Hepatic impairment: dosage recommendations have not been established in patients with mild to moderate hepatic impairment; therefore dose selection should be cautious and should start at the lower end of the dosing range. The pharmacokinetics of amlodipine have not been studied in severe hepatic impairment. Amlodipine should be initiated at the lowest dose and titrated slowly in patients with severe hepatic impairment.

Renal impairment: changes in amlodipine plasma concentrations are not correlated with degree of renal impairment, therefore the normal dosage is recommended. Amlodipine is not dialyzable.

Paediatric population

Children and adolescents with hypertension from 6 years to 17 years of age: The recommended antihypertensive oral dose in paediatric patients ages 6-17 years is 2.5mg once daily as a starting dose, up-titrated to 5mg once daily if blood pressure goal is not achieved after 4 weeks. Doses in excess of 5mg daily have not been studied in paediatric patients.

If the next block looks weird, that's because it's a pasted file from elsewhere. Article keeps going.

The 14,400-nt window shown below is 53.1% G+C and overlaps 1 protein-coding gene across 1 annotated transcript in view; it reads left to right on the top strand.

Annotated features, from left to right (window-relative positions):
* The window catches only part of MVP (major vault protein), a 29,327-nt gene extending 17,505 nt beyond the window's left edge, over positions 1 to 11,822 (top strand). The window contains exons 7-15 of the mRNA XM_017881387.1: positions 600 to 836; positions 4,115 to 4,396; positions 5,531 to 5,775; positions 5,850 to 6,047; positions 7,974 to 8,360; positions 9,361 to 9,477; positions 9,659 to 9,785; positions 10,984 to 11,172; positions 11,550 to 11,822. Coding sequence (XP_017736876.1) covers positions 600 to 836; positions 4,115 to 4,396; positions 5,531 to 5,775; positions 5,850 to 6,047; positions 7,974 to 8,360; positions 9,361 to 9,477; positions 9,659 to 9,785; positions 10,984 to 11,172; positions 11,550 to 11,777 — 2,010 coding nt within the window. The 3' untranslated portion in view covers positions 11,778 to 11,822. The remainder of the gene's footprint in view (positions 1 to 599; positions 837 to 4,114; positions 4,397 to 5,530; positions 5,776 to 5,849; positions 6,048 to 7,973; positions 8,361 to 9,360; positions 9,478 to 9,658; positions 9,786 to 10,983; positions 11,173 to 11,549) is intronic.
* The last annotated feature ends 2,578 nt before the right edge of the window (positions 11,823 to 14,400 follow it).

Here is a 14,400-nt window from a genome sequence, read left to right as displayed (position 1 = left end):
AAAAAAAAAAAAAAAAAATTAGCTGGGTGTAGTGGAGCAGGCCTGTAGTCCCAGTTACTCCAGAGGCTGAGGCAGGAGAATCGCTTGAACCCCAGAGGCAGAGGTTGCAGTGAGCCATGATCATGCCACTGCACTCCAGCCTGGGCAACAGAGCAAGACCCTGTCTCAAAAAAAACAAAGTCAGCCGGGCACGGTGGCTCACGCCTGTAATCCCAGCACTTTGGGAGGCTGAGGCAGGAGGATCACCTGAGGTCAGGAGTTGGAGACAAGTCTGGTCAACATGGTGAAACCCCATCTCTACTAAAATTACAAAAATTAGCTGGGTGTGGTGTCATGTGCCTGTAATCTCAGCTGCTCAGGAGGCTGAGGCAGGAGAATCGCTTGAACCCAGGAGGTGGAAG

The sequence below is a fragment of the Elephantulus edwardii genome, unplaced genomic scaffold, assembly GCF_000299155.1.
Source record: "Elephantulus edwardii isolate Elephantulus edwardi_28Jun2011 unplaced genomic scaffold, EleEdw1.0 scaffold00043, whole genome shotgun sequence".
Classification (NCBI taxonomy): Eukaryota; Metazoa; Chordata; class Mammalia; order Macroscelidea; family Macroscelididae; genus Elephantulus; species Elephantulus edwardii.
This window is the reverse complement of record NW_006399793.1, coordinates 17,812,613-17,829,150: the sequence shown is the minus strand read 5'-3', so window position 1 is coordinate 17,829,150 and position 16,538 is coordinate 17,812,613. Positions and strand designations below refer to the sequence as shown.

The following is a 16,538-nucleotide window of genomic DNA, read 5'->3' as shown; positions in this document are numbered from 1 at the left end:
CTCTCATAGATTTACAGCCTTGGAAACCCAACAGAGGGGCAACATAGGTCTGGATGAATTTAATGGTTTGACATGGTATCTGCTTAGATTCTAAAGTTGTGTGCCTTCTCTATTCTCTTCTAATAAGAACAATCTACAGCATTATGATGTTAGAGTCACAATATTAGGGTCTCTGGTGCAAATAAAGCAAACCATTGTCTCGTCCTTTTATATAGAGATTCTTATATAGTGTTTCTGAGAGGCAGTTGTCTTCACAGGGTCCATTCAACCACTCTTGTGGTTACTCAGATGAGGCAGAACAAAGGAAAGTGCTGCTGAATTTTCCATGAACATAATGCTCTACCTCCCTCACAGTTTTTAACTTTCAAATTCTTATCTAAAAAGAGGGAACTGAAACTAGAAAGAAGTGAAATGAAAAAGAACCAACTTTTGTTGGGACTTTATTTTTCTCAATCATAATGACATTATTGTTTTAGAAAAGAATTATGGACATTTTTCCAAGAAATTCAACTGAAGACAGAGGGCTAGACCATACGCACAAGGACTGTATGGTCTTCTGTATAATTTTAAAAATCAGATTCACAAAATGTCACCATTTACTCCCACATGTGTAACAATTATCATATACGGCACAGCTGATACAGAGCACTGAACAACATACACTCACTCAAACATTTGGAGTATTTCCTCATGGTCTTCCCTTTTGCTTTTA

Children under 6 years old: No data are available.

Method of administration

Tablet for oral administration

Contraindications

Amlodipine is contraindicated in patients with:

  • Hypersensitivity to duhydropyridine derivatives, amlodipine or to any of the excipients
  • Severe hypotension
  • Shock (including cardiogenic shock)
  • Obstruction of the outflow trat of the left ventricle (e.g. high grade aortic stenosis)
  • Haemodynamically unstable heart failure after acutemyocardial infarction.